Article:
While now a commonly used and recognised design pattern, burger menus are usually a compromise – somewhere to put navigation that doesn’t fit. Designers know this, but this particular test showed they can also have a really negative impact on findability. This gets worse when you have multiple menus with ambiguous contents. We call this the “lucky dip” problem. Each menu is like a bucket with mystery contents. You don’t want to force users to search through every bucket to find what they’re looking for. It’s time consuming, and they might find it so frustrating that they just give up.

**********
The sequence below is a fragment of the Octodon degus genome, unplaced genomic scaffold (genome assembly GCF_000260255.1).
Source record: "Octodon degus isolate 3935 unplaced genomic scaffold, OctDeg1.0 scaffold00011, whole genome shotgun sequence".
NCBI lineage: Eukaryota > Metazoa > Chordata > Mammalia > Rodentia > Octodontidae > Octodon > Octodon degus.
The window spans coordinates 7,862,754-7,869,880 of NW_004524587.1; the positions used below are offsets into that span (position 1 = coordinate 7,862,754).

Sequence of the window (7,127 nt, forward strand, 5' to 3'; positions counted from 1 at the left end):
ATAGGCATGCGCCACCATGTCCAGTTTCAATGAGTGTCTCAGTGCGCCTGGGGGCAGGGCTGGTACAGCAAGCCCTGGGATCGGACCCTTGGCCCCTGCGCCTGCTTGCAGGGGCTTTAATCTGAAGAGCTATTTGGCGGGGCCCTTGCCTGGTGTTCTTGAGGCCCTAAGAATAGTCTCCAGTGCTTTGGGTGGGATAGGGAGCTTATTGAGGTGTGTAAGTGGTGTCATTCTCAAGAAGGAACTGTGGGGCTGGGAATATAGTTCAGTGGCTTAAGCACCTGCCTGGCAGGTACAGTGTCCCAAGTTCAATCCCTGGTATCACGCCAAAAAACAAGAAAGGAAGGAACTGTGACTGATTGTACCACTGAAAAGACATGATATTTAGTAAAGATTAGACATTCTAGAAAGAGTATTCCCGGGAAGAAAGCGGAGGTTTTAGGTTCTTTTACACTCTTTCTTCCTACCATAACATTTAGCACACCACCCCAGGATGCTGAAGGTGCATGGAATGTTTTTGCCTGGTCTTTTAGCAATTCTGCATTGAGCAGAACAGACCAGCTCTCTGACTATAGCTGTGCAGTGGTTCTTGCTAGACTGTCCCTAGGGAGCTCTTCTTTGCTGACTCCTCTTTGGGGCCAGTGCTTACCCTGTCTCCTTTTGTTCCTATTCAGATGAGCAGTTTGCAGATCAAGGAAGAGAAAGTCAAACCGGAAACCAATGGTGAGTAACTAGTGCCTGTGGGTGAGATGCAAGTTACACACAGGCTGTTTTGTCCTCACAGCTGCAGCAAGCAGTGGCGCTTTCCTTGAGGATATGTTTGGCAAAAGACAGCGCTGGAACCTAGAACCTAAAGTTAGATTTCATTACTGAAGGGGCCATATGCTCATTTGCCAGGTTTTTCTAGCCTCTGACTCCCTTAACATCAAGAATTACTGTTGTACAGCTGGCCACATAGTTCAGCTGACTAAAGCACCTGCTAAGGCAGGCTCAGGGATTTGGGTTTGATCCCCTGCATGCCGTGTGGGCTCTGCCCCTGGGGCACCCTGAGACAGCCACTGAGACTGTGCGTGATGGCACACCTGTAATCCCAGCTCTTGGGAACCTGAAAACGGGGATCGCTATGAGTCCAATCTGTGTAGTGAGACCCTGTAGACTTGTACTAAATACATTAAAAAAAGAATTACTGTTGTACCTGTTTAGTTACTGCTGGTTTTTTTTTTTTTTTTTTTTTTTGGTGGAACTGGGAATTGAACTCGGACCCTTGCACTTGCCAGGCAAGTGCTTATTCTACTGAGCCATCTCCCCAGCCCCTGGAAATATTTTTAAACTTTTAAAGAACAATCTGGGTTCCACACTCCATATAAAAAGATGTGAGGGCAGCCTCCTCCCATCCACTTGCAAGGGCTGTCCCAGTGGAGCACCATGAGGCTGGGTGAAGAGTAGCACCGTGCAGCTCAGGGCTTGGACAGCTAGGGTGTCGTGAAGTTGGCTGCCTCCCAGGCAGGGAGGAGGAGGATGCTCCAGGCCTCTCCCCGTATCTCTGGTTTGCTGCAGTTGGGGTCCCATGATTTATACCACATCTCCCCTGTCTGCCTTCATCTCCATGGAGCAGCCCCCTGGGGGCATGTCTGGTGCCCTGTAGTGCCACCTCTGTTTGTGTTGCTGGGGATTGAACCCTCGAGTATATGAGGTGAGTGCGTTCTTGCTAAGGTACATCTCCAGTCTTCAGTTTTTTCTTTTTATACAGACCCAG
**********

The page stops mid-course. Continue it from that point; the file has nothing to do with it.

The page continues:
You can see this principle at work in the video above. Users were given the task “You want to find out if you have any messages from your pension provider. Find the place to do this”. In the old navigation, the user had to open an overflow menu (called “Menu”) in order to find the item that contained their messages. To make it even harder, that item was called “Letters” - an old fashioned term from UK pension regulations that’s rarely used in apps or websites. As a result, only 42% of participants found it. In the new navigation structure we sensibly decided not to have an overflow menu and instead we just listed all the features on the home page.  This meant that users only had to glance down the list of items to see “Inbox: unread messages (2)”. This made it easy to see, and the new label made it easy to understand - so this navigation structure got a 90% success rate.

Finding 2: Live excerpts of dynamic content can really help